While Scotland were roundly criticised for a safe selection and a damaging inability to play flat against Wales, France were at times too ambitious in their attack-minded play from deep in Dublin. It was a breath of fresh air to see fullback Clement Poitrenaud running ball back from his 22 during the time of the ELVs, but when under pressure the French could not find a release valve.
Against a Scotland side now bolstered by the free-running Evans brothers, who terrorised Toulouse in Glasgow's Heineken Cup victory last month, France may well encounter plenty of open space in which to attack should Scotland look to use their strike runners. For Scotland the role of Strokosch and openside John Barclay will be vital, as their command of the breakdown must deny the French the quick ball that allowed Wales to pull clear at Murrayfield.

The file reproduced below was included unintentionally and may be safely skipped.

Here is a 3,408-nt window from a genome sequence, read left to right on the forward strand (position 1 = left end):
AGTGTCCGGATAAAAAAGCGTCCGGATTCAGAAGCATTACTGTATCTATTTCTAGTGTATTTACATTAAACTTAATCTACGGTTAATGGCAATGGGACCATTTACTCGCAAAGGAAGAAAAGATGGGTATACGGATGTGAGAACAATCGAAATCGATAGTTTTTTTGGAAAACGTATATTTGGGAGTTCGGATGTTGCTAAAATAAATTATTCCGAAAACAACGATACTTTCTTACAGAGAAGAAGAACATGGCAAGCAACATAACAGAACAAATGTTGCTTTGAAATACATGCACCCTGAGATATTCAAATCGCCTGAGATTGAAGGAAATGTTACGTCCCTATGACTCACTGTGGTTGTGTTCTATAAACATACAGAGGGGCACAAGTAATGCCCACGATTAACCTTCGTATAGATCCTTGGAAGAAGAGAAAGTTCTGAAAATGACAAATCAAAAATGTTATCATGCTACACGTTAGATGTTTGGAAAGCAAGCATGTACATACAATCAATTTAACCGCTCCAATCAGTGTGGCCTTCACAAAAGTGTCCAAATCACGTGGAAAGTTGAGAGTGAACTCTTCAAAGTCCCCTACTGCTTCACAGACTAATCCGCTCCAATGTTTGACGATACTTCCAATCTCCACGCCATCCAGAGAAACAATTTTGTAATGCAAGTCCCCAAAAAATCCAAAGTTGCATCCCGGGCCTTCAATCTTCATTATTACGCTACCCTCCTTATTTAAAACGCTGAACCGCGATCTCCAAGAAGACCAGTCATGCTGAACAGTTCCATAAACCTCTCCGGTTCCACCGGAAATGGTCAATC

The French backs must heed coach Lievremont's words of warning and hope that their forwards' work rate allows them an attacking platform. While attacking from deep is a tradition of French rugby, so is rugged and aggressive forward play, absent against the Irish as their back-row of Stephen Ferris, David Wallace and Jamie Heaslip found a lack of resistance at ruck-time.
While a great deal of the blame has been placed at the feet of Chabal, as the Sale icon only hit 14 rucks during the entire game, there must be more unity in the French effort against Scotland. With skipper Lionel Nallet already under pressure, the selection of the more reliable Millo-Chluski alongside him should help relieve some of the workload, allowing him to concentrate more on his role as the side's leader.
Scotland's pack has again been hit by injuries to lock Nathan Hines and prop Euan Murray, with Sale flanker Jason White stepping in to the second-row. With their eight shorn of two of its most important cogs, and Hines' 6ft 7in, 247lb frame, the Scots will ideally want to steer clear of engaging the French at the set-piece meaning that they must be precise at the breakdown in order to avoid playing into the hands of the French backs. Too much turnover ball ending up in the hands of runners such as Yannick Jauzion, Poitrenaud and Heymans will spell the end for the Scots.